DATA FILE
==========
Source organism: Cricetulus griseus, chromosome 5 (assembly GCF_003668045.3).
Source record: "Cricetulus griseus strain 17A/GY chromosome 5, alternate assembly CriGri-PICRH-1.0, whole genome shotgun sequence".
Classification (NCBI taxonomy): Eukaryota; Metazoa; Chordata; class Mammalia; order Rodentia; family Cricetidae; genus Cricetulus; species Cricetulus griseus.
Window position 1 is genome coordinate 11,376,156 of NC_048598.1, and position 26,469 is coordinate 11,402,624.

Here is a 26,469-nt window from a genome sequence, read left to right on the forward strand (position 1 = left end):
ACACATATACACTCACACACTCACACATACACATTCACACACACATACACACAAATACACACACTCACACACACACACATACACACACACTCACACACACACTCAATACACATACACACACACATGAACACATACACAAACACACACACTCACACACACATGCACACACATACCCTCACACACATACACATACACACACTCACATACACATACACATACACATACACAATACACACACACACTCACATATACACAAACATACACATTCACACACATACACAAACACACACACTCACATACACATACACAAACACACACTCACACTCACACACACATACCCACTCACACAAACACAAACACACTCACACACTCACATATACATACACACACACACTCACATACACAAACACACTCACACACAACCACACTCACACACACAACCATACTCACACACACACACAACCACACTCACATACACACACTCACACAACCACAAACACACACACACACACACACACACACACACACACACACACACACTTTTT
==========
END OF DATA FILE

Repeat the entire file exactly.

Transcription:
Source organism: Cricetulus griseus, chromosome 5 (assembly GCF_003668045.3).
Source record: "Cricetulus griseus strain 17A/GY chromosome 5, alternate assembly CriGri-PICRH-1.0, whole genome shotgun sequence".
Classification (NCBI taxonomy): Eukaryota; Metazoa; Chordata; class Mammalia; order Rodentia; family Cricetidae; genus Cricetulus; species Cricetulus griseus.
Window position 1 is genome coordinate 11,376,156 of NC_048598.1, and position 26,469 is coordinate 11,402,624.

Here is a 26,469-nt window from a genome sequence, read left to right on the forward strand (position 1 = left end):
ACACATATACACTCACACACTCACACATACACATTCACACACACATACACACAAATACACACACTCACACACACACACATACACACACACTCACACACACACTCAATACACATACACACACACATGAACACATACACAAACACACACACTCACACACACATGCACACACATACCCTCACACACATACACATACACACACTCACATACACATACACATACACATACACAATACACACACACACTCACATATACACAAACATACACATTCACACACATACACAAACACACACACTCACATACACATACACAAACACACACTCACACTCACACACACATACCCACTCACACAAACACAAACACACTCACACACTCACATATACATACACACACACACTCACATACACAAACACACTCACACACAACCACACTCACACACACAACCATACTCACACACACACACAACCACACTCACATACACACACTCACACAACCACAAACACACACACACACACACACACACACACACACACACACACACACTTTTT